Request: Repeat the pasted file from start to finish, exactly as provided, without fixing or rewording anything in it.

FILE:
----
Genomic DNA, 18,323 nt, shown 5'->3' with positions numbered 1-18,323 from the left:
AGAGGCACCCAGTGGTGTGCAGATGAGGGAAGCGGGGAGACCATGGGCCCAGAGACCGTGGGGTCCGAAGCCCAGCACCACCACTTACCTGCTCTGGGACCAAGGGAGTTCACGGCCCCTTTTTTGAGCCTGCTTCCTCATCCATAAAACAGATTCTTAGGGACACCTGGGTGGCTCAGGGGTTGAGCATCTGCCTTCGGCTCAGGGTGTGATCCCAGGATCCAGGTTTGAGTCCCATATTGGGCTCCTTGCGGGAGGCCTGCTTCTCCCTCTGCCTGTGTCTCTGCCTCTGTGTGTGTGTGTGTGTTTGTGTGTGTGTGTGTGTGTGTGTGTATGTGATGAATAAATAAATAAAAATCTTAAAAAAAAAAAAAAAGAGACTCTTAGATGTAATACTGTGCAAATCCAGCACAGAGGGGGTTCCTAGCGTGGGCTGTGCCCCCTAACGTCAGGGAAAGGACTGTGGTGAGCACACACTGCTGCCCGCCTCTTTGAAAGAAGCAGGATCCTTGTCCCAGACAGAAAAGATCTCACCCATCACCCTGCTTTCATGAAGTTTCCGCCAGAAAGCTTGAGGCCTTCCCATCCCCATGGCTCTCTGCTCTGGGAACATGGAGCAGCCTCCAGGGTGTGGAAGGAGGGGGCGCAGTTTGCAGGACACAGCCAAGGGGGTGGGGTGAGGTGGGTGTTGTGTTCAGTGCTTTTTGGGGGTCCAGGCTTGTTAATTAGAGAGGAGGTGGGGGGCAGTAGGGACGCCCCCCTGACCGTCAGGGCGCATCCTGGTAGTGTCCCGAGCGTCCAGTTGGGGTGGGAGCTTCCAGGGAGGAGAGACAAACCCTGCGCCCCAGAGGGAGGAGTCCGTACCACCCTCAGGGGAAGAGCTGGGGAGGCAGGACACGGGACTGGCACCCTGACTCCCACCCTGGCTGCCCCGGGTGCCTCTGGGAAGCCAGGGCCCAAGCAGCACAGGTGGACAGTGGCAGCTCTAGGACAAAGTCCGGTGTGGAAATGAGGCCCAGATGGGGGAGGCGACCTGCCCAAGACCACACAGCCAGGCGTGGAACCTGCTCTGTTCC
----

Genomic DNA, 18,323 nt, shown 5'->3' with positions numbered 1-18,323 from the left:
AGAGGCACCCAGTGGTGTGCAGATGAGGGAAGCGGGGAGACCATGGGCCCAGAGACCGTGGGGTCCGAAGCCCAGCACCACCACTTACCTGCTCTGGGACCAAGGGAGTTCACGGCCCCTTTTTTGAGCCTGCTTCCTCATCCATAAAACAGATTCTTAGGGACACCTGGGTGGCTCAGGGGTTGAGCATCTGCCTTCGGCTCAGGGTGTGATCCCAGGATCCAGGTTTGAGTCCCATATTGGGCTCCTTGCGGGAGGCCTGCTTCTCCCTCTGCCTGTGTCTCTGCCTCTGTGTGTGTGTGTGTGTTTGTGTGTGTGTGTGTGTGTGTGTGTATGTGATGAATAAATAAATAAAAATCTTAAAAAAAAAAAAAAAGAGACTCTTAGATGTAATACTGTGCAAATCCAGCACAGAGGGGGTTCCTAGCGTGGGCTGTGCCCCCTAACGTCAGGGAAAGGACTGTGGTGAGCACACACTGCTGCCCGCCTCTTTGAAAGAAGCAGGATCCTTGTCCCAGACAGAAAAGATCTCACCCATCACCCTGCTTTCATGAAGTTTCCGCCAGAAAGCTTGAGGCCTTCCCATCCCCATGGCTCTCTGCTCTGGGAACATGGAGCAGCCTCCAGGGTGTGGAAGGAGGGGGCGCAGTTTGCAGGACACAGCCAAGGGGGTGGGGTGAGGTGGGTGTTGTGTTCAGTGCTTTTTGGGGGTCCAGGCTTGTTAATTAGAGAGGAGGTGGGGGGCAGTAGGGACGCCCCCCTGACCGTCAGGGCGCATCCTGGTAGTGTCCCGAGCGTCCAGTTGGGGTGGGAGCTTCCAGGGAGGAGAGACAAACCCTGCGCCCCAGAGGGAGGAGTCCGTACCACCCTCAGGGGAAGAGCTGGGGAGGCAGGACACGGGACTGGCACCCTGACTCCCACCCTGGCTGCCCCGGGTGCCTCTGGGAAGCCAGGGCCCAAGCAGCACAGGTGGACAGTGGCAGCTCTAGGACAAAGTCCGGTGTGGAAATGAGGCCCAGATGGGGGAGGCGACCTGCCCAAGACCACACAGCCAGGCGTGGAACCTGCTCTGTTCC